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June 25, 2015
More often than not discussions about the health of Puget Sound and regional water quality are framed as environmental issues. Although a common enough term and apparently self-explanatory, what is an environmental issue really?
The problem is not exclusively the environment. Nature has been doing its thing for billions of years. The real issue is the impact of human development on the environment and its consequences for us, the people who rely on those resources for our health, wealth and happiness.
A question of competitiveness?
When you think about the importance of clean water to our regional economy, our recreational pursuits and above all, our health, it becomes clear that we have a choice: act now to preserve the resources we rely on, or risk ending up the victims of our own success. The downside is diminished water supplies, degraded recreational opportunities and people leaving to seek their fortunes elsewhere. Remember the famous “Will the last person leaving Seattle turn out the lights” sign?
The construction industry is energy and waste intensive and can have a tremendous impact on the region’s ecosystems and natural processes.
As GLY Construction vice president Mark Kane points out, “Everything we do leaves a footprint either positive or negative. We get to choose which it will be.”
With this in mind, GLY is teaming with Stewardship Partners to help roll out the group’s Salmon-Safe initiative. As a company full of fishermen and women and outdoor enthusiasts it was pretty easy for us to make the connection between what we do at work and the impact it might have on what we do at play. But not even we had realized the full scope of the issue until we invited in some experts, colleagues and partners to further explore what we can do to safeguard our region’s future.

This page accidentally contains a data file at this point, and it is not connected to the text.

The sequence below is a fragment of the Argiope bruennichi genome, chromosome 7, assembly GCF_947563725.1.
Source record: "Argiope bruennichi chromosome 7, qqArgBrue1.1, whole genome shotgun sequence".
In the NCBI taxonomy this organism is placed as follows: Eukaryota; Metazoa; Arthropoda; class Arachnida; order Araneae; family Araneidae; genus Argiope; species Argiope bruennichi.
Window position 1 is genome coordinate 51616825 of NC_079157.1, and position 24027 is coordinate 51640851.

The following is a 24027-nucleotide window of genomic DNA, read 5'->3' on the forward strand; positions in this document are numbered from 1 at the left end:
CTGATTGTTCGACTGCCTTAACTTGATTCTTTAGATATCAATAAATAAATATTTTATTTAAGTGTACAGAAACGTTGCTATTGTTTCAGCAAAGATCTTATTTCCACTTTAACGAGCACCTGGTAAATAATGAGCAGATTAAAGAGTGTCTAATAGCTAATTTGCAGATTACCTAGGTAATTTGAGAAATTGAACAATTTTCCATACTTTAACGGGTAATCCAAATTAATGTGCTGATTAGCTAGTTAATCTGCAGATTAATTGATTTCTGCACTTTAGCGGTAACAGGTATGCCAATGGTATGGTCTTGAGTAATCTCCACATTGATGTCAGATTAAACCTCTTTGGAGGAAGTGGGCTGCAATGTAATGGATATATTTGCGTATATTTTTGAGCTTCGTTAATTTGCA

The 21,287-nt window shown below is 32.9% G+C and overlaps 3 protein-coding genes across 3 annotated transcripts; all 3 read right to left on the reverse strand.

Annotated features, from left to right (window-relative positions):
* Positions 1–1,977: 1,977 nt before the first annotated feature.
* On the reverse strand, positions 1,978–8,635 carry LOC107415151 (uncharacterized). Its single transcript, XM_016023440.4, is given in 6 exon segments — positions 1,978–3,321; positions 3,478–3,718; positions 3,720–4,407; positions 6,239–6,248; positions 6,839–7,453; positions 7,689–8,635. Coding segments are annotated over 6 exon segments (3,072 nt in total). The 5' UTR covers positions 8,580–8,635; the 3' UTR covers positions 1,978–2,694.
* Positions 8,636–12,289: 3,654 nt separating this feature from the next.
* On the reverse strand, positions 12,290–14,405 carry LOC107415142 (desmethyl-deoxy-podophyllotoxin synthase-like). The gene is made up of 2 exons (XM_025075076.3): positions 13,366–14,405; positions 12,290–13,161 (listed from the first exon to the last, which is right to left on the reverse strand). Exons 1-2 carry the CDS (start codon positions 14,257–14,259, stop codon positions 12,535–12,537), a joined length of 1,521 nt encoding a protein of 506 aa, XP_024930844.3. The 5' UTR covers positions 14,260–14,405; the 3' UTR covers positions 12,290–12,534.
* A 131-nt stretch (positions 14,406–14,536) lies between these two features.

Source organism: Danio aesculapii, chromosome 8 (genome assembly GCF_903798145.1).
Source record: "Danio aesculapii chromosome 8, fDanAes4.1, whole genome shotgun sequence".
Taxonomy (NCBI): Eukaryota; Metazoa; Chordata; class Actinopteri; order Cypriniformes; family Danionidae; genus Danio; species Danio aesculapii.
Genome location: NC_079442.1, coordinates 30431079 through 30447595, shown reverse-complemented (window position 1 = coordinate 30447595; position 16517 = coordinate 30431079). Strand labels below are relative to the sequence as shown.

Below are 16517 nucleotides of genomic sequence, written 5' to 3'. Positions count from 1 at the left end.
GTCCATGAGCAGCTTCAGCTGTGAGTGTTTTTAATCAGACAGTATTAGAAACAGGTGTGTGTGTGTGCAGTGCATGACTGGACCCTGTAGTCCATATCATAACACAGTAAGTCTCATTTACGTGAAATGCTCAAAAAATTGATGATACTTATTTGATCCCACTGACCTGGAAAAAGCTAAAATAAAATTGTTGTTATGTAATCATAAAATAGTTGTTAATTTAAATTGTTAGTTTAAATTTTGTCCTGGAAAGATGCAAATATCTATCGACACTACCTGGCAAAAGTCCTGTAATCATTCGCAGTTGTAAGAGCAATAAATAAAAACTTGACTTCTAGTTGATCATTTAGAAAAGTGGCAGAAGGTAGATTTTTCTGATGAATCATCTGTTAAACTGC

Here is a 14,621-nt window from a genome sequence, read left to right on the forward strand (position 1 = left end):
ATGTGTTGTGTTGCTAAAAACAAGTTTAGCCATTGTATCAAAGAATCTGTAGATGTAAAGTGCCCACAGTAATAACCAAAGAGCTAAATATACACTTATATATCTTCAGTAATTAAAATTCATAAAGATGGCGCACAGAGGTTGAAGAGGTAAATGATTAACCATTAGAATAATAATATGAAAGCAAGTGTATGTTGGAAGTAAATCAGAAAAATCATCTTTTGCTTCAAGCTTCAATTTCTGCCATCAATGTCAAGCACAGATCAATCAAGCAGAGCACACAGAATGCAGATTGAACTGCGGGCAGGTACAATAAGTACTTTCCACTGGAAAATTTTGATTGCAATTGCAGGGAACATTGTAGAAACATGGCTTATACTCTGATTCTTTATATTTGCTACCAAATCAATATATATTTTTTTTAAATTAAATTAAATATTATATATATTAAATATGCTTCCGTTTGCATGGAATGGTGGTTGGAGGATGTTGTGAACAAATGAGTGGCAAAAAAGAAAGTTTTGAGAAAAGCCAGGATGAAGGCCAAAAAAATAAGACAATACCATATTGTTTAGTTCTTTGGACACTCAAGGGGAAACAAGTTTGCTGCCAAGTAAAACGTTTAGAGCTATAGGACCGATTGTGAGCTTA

By the numbers
To put it in context, here are some facts about the “environmental” quality of Puget Sound:
• Millions of pounds of toxic pollution flow into the sound each year.
• A major source of pollution is stormwater runoff from paved, developed land.
• Transient and southern resident orcas are considered to be among the most PCB-contaminated mammals on the planet and our harbor seals are seven times more contaminated than their neighbors in Canada’s Strait of Georgia.
And here’s the value of the economy that relies on a healthy Puget Sound:
• In 2010 the oyster industry was worth $100 million and provided 1,400 jobs. It is in steep decline and has lost $11 million a year since 2010.
• The regional fishing industry provides 16,374 jobs, $540 million in personal income for regional fishermen and women and $1.6 billion in state revenue from fishing, processing and distribution. It is also in rapid decline.
• The Puget Sound tourism industry is valued at $9.5 billion a year, with hundreds of thousands of people drawn to its waters and shorelines.
• There are 2.2 million private sector jobs in the region accounting for an annual payroll of $102 billion. Many of the region’s employers locate here because our regional lifestyle is a top draw for recruitment and retention.
Cause for alarm; not despair
The state Office of Financial Management anticipates that 5.1 million people will live and work in our region by 2020, a net increase of 700,000 people. That means a whole lot of new development and, if we don’t change our ways, millions and millions more pounds of toxins flowing into the sound.
But there is good news. Transforming our urban hardscapes into more permeable, fish-friendly, climate-resilient systems is not rocket science. Nor is it expensive. And, the best news of all, it creates far healthier, more attractive and livable environments for the region’s residents.